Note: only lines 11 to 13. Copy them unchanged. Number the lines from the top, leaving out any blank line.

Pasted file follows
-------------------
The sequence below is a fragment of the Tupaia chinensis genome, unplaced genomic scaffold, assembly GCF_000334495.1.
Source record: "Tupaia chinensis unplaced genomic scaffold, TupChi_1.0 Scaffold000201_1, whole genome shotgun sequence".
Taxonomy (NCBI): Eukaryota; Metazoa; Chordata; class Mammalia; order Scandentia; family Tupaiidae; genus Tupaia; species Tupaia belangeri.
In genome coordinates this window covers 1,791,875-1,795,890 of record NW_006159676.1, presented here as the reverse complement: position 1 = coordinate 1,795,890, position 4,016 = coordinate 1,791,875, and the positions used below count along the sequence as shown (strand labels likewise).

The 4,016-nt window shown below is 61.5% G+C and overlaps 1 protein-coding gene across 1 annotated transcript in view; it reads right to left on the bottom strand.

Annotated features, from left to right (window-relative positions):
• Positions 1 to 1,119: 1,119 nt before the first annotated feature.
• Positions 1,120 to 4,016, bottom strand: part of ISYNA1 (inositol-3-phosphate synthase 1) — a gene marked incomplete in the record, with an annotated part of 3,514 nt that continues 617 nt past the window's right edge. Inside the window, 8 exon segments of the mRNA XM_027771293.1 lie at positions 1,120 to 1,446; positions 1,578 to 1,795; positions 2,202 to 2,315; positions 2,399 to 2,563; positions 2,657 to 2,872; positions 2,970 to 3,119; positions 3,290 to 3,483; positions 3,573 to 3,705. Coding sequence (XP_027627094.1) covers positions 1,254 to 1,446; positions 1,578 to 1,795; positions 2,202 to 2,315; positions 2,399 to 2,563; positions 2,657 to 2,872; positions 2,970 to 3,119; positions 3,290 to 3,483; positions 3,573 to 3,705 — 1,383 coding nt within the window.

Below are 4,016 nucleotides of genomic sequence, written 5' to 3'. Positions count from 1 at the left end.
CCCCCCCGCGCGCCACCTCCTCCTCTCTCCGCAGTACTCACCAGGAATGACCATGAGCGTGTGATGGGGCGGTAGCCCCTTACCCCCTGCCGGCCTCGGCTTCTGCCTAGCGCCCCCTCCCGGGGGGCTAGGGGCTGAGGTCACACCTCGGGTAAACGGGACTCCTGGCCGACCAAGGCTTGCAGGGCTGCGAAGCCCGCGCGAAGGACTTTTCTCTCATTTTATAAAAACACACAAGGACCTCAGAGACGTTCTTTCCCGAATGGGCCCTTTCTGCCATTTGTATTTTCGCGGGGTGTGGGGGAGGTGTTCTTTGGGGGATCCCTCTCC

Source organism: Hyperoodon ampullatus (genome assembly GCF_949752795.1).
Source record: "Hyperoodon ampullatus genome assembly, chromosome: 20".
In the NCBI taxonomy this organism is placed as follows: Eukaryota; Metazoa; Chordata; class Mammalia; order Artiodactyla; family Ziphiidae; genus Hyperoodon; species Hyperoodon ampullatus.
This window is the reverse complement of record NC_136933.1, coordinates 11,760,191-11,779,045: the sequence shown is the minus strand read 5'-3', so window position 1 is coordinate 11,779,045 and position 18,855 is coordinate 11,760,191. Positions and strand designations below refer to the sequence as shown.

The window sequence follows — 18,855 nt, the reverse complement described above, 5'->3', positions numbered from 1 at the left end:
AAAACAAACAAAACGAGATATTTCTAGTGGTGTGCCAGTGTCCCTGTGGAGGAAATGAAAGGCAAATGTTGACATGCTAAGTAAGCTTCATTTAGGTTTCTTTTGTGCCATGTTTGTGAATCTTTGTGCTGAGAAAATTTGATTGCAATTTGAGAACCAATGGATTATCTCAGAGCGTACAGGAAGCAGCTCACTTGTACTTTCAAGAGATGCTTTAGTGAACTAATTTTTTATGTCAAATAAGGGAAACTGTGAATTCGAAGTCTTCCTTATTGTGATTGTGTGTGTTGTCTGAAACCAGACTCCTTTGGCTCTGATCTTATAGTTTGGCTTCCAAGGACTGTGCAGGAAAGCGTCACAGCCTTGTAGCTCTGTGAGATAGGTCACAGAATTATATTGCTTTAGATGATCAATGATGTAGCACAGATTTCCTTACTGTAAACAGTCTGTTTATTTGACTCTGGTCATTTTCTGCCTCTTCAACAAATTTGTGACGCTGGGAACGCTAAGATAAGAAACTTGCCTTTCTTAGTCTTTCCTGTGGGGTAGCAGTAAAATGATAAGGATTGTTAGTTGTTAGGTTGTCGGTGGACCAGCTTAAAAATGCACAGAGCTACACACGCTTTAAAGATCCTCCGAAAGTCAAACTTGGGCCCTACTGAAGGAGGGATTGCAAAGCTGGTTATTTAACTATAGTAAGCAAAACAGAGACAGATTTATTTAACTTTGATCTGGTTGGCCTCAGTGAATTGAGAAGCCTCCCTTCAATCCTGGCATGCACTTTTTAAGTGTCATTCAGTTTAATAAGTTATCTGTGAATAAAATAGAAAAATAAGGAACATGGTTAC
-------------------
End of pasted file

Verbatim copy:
Source organism: Hyperoodon ampullatus (genome assembly GCF_949752795.1).
Source record: "Hyperoodon ampullatus genome assembly, chromosome: 20".
In the NCBI taxonomy this organism is placed as follows: Eukaryota; Metazoa; Chordata; class Mammalia; order Artiodactyla; family Ziphiidae; genus Hyperoodon; species Hyperoodon ampullatus.